8. anxionnat says

    Back when I was a grad student, I had a (minimum wage) job at the campus’s Tutoring Center, tutoring math (through calculus) and English. Most of the students I tutored were in the teaching credential program, and all of them struggled with algebra. Most of them needed help with writing a coherent paragraph, so they brought me their term papers to critique. I remember once a student broke down in tears when I gave her paper back to her with red comments all over it. She’d worked hard on it, she said, and was upset about my notes. I found sentence after sentence, misspelled word after word. I was a biology grad student, so I didn’t have any special expertise in writing. I had gone to high school, after all. These students–future teachers–wrote as if the’d never passed ninth grade English. And they were supposed to teach kids something they didn’t know how to do themselves!

  9. madtom1999 says

    One of my dads students took 15 years to get her PhD. She wasnt stupid – unless you call becoming a mother before you’ve finished writing it up.

  10. says

    Let’s not throw all Australian teachers under the bus to get at Ham.
    Full disclosure: I’m a science teacher educator in Queensland.
    The report related to New South Wales, and is flawed, in that only about 25% of teachers enter their degrees based on their high school scores (ATAR). Many are mature age students with other studies, other life experiences and so on. They enter teacher education based on those, not their high school scores.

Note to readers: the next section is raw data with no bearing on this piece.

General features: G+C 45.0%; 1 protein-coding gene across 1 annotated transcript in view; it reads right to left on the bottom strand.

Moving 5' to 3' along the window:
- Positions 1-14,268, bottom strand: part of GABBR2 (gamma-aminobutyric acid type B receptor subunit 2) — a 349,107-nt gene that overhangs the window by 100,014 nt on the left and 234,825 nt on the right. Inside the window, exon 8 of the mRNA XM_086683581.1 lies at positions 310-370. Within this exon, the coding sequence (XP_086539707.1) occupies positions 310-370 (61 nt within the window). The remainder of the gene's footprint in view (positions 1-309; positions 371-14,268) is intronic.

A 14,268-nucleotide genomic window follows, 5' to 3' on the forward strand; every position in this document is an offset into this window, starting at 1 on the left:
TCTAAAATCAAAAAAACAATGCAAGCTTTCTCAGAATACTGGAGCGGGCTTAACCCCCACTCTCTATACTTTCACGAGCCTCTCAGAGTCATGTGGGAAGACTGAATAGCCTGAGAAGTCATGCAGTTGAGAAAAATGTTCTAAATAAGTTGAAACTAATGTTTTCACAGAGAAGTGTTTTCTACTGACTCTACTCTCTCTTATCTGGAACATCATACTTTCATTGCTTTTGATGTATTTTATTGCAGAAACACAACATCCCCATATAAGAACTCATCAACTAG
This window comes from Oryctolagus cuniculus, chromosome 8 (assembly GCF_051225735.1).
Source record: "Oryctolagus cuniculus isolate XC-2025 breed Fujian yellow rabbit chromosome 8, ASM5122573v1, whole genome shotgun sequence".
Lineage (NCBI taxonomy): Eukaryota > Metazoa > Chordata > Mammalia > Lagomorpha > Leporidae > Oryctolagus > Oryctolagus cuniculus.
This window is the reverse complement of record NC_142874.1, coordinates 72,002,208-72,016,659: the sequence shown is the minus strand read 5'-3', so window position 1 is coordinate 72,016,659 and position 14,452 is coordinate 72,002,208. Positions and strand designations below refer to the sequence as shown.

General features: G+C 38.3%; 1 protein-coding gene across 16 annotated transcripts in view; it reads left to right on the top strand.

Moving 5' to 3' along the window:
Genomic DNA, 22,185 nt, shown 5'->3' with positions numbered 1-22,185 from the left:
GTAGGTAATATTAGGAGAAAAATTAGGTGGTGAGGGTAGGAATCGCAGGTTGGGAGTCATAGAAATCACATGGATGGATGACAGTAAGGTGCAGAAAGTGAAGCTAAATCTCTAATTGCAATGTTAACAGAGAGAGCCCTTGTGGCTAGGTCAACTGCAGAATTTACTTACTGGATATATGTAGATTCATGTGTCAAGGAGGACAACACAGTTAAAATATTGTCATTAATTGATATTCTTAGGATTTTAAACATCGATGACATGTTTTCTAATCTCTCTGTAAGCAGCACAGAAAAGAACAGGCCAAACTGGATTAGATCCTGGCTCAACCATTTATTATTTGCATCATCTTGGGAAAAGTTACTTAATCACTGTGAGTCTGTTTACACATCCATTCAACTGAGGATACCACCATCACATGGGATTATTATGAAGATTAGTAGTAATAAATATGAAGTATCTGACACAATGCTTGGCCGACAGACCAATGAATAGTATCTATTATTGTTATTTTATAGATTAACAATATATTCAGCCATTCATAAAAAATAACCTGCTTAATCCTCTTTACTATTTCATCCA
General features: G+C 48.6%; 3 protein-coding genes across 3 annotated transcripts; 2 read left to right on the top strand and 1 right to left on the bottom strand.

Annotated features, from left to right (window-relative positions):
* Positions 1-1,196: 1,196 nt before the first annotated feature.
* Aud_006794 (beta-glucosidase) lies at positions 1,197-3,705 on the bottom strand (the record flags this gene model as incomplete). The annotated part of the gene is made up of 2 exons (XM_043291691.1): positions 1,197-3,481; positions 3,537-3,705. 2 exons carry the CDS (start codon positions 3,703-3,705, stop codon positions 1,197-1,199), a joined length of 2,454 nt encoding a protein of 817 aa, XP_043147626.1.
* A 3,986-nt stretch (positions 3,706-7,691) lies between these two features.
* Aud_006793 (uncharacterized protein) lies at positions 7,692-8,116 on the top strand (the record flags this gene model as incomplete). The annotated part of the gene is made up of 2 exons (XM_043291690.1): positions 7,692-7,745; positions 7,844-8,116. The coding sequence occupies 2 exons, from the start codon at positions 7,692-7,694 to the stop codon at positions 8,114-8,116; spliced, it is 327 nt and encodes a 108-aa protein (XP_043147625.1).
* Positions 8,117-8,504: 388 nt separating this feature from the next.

As it happens, there were also some – very few – teacher education students admitted with very low scores, often to regional universities. This also occurred prior to major reforms to teacher education in Australia over the past 3 years, including to admission requirements.
    As another poster noted above, QIT was a technical college rather than a university when Ham studied there, and Ham was likely also pre-creationist… UQ, on the other hand, is the highest-ranked university in Queensland.
    Bottom line is that the great majority of Australian teachers are very capable and knowledgeable people. Like any profession, there are outliers.

  11. nomdeplume says

    To expand on @2. Australia used to have a three tier higher education system – universities, colleges, technical schools. The tech schools were there to teach trades – carpentry, painting, plumbing and so on. Colleges were for teaching nurses, teachers, pharmacists and so on. At some point (in the eighties I think) the government decided this system was a bit elitist and lumped all of the universities and colleges together as “universities”, and turned the technical schools into “institutes”. Thus everyone got degrees, diplomas, certificates etc but they sounded much grander than they were because nothing had really changed except the letterheads. I thought the Technology Institutes didn’t award degrees, so not sure what bit of paper the execrable Mr Ham is clutching. Whatever it says it is certainly no guarantee of his ability, intelligence, or knowledge!

  12. DanDare says

    I want to the NSW institute of technology. I assure you they hand out degrees. I’m B.App.Sci.
    I got under 50% in high school which didn’t meet the bar at NSWIT. I went to see the dean. He said “I have a pen. I have power. You’re in.”
    Changed my life.

  13. nomdeplume says

    Thanks Dan Dare @13. I wasn’t being disparaging about Institutes of Technology. I got a Diploma (in Farm Management) from CIT and I simply coudn’t remember whether they also awarded degrees. Delighted you had a sympathetic Dean.